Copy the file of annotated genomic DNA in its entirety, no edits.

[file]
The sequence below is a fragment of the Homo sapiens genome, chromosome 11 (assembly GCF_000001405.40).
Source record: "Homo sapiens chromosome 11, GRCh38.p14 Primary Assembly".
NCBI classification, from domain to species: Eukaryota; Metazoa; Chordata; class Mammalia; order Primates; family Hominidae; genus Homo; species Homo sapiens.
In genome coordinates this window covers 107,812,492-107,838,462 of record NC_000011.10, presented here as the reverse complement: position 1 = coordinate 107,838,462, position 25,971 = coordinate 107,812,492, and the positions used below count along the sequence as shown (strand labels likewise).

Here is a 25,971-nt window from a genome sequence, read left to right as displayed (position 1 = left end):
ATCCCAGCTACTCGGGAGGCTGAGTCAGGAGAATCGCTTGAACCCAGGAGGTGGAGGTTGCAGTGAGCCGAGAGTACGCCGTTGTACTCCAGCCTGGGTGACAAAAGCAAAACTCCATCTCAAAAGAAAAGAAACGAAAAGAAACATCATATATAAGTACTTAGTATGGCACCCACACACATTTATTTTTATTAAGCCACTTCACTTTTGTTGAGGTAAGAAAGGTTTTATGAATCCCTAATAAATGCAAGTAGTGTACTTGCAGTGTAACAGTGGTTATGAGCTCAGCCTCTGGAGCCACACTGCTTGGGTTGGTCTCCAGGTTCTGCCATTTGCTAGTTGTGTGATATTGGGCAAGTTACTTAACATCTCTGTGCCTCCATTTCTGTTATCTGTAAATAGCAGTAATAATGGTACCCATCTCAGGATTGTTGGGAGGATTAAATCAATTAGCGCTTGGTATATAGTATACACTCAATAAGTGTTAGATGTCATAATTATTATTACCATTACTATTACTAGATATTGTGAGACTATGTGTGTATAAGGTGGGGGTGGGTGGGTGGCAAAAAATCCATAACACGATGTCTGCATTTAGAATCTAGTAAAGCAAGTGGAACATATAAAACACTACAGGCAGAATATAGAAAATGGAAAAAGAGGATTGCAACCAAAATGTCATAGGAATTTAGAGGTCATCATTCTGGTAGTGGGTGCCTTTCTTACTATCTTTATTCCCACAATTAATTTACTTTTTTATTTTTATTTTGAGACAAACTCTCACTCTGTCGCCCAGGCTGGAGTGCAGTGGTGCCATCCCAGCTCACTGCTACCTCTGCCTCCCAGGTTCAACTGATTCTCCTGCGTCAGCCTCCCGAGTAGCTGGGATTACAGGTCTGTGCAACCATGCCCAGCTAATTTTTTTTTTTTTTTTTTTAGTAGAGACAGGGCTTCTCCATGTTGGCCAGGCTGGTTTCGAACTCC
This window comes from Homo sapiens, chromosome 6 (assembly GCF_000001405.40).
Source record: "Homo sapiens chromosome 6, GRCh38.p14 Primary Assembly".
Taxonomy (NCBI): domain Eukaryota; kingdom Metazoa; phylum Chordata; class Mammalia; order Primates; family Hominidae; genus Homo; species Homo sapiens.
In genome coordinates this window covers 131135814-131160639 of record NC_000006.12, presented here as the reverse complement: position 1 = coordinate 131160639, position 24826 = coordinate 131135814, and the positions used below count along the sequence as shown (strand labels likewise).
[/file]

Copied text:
The sequence below is a fragment of the Homo sapiens genome, chromosome 11 (assembly GCF_000001405.40).
Source record: "Homo sapiens chromosome 11, GRCh38.p14 Primary Assembly".
NCBI classification, from domain to species: Eukaryota; Metazoa; Chordata; class Mammalia; order Primates; family Hominidae; genus Homo; species Homo sapiens.
In genome coordinates this window covers 107,812,492-107,838,462 of record NC_000011.10, presented here as the reverse complement: position 1 = coordinate 107,838,462, position 25,971 = coordinate 107,812,492, and the positions used below count along the sequence as shown (strand labels likewise).

Here is a 25,971-nt window from a genome sequence, read left to right as displayed (position 1 = left end):
ATCCCAGCTACTCGGGAGGCTGAGTCAGGAGAATCGCTTGAACCCAGGAGGTGGAGGTTGCAGTGAGCCGAGAGTACGCCGTTGTACTCCAGCCTGGGTGACAAAAGCAAAACTCCATCTCAAAAGAAAAGAAACGAAAAGAAACATCATATATAAGTACTTAGTATGGCACCCACACACATTTATTTTTATTAAGCCACTTCACTTTTGTTGAGGTAAGAAAGGTTTTATGAATCCCTAATAAATGCAAGTAGTGTACTTGCAGTGTAACAGTGGTTATGAGCTCAGCCTCTGGAGCCACACTGCTTGGGTTGGTCTCCAGGTTCTGCCATTTGCTAGTTGTGTGATATTGGGCAAGTTACTTAACATCTCTGTGCCTCCATTTCTGTTATCTGTAAATAGCAGTAATAATGGTACCCATCTCAGGATTGTTGGGAGGATTAAATCAATTAGCGCTTGGTATATAGTATACACTCAATAAGTGTTAGATGTCATAATTATTATTACCATTACTATTACTAGATATTGTGAGACTATGTGTGTATAAGGTGGGGGTGGGTGGGTGGCAAAAAATCCATAACACGATGTCTGCATTTAGAATCTAGTAAAGCAAGTGGAACATATAAAACACTACAGGCAGAATATAGAAAATGGAAAAAGAGGATTGCAACCAAAATGTCATAGGAATTTAGAGGTCATCATTCTGGTAGTGGGTGCCTTTCTTACTATCTTTATTCCCACAATTAATTTACTTTTTTATTTTTATTTTGAGACAAACTCTCACTCTGTCGCCCAGGCTGGAGTGCAGTGGTGCCATCCCAGCTCACTGCTACCTCTGCCTCCCAGGTTCAACTGATTCTCCTGCGTCAGCCTCCCGAGTAGCTGGGATTACAGGTCTGTGCAACCATGCCCAGCTAATTTTTTTTTTTTTTTTTTTAGTAGAGACAGGGCTTCTCCATGTTGGCCAGGCTGGTTTCGAACTCC
This window comes from Homo sapiens, chromosome 6 (assembly GCF_000001405.40).
Source record: "Homo sapiens chromosome 6, GRCh38.p14 Primary Assembly".
Taxonomy (NCBI): domain Eukaryota; kingdom Metazoa; phylum Chordata; class Mammalia; order Primates; family Hominidae; genus Homo; species Homo sapiens.
In genome coordinates this window covers 131135814-131160639 of record NC_000006.12, presented here as the reverse complement: position 1 = coordinate 131160639, position 24826 = coordinate 131135814, and the positions used below count along the sequence as shown (strand labels likewise).